Category Archives: Election Analysis

Incumbent Trend Could Soon Turn

By Jim Ellis — Thursday, June 6, 2024


New Jersey freshman Rep. Rob Menendez (D-Jersey City)

We have now seen primary elections held in 22 states, meaning electorates in a majority of 242 US House districts have chosen their general election nominees, and we have yet to see one incumbent lose renomination to a challenger. Alabama Rep. Jerry Carl (R-Mobile) did lose to Rep. Barry Moore (R-Enterprise), but that was due to an incumbent pairing from a court-ordered redistricting directive.

Earlier in the week, New Jersey US Rep. Rob Menendez (D-Jersey City) defeated his Democratic challenger, Hoboken Mayor Ravi Bhalla, by a 54-36 percent margin in a race that polling and fundraising suggested would be close. To date, it appeared that Rep. Menendez was the most vulnerable House incumbent standing for renomination, but in the end he easily repelled the strong challenge.

Menendez, a freshman member of the New Jersey delegation, saw his favorability numbers tumble as a result of his father, Sen. Bob Menendez (D-NJ), and step-mother being indicted for bribery.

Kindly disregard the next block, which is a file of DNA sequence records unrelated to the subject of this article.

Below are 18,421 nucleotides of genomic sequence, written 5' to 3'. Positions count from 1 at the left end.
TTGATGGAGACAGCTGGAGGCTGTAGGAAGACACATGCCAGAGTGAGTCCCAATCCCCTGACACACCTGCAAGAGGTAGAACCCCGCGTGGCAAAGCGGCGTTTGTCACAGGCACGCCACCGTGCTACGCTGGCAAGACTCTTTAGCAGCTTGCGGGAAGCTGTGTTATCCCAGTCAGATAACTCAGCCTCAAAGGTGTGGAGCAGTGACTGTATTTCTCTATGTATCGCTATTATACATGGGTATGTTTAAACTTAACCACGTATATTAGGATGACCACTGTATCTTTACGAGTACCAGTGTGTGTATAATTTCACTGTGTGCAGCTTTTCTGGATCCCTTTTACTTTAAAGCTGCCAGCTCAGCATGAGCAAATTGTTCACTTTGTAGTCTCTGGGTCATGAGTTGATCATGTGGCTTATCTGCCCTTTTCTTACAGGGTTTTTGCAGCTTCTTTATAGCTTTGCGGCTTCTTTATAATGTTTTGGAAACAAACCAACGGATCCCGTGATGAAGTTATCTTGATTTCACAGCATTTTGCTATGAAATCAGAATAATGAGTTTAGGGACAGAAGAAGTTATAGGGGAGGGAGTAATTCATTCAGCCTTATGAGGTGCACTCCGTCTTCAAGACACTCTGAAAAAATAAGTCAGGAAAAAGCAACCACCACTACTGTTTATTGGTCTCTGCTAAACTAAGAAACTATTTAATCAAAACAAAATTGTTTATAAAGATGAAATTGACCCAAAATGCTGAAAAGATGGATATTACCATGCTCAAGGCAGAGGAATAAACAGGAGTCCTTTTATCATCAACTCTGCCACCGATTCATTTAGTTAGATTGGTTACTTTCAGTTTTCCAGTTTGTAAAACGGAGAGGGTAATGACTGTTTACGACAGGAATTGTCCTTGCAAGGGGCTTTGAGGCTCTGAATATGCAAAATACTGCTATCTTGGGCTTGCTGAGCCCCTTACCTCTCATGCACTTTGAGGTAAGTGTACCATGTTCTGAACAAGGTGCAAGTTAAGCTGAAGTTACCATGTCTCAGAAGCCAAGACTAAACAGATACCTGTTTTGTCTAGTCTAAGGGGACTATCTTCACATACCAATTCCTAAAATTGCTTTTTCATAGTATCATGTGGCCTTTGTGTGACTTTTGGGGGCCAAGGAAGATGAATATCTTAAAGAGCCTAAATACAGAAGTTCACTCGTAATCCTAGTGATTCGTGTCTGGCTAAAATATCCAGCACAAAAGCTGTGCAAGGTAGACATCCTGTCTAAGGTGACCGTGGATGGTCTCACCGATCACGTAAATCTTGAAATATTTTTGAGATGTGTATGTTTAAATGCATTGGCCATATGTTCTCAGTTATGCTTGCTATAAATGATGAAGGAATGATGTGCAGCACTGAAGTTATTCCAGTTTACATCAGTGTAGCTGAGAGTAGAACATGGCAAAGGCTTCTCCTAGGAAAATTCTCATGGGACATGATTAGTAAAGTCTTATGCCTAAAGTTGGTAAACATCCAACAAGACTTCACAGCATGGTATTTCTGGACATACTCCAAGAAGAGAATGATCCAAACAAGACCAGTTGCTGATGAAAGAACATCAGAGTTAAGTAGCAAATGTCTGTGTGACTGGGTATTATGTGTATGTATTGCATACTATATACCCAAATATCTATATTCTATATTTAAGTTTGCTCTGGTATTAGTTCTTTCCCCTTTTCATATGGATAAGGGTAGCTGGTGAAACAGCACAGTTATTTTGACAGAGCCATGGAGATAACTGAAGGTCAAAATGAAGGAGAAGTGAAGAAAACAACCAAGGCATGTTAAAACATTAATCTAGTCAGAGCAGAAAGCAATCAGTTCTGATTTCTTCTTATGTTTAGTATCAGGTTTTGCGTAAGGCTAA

With Menendez and Iowa Reps. Mariannette Miller-Meeks (R-LeClair) and Randy Feenstra (R-Hull/Sioux City) winning their primaries on Tuesday, we’ve now seen the incumbents going nine for nine in non-jungle partisan primaries when facing a reasonably credible intra-party opponent. At least another 16 challenges are on tap in the remaining primaries.

The strong incumbent performances suggest we may be seeing early signs that the 2024 election cycle will be similar to 2022. In an election year when polling suggested that the public overwhelmingly believed, and still does, that the country is on the wrong track, and moving in the wrong direction, the voting public then turned around and re-elected virtually every incumbent on the ballot.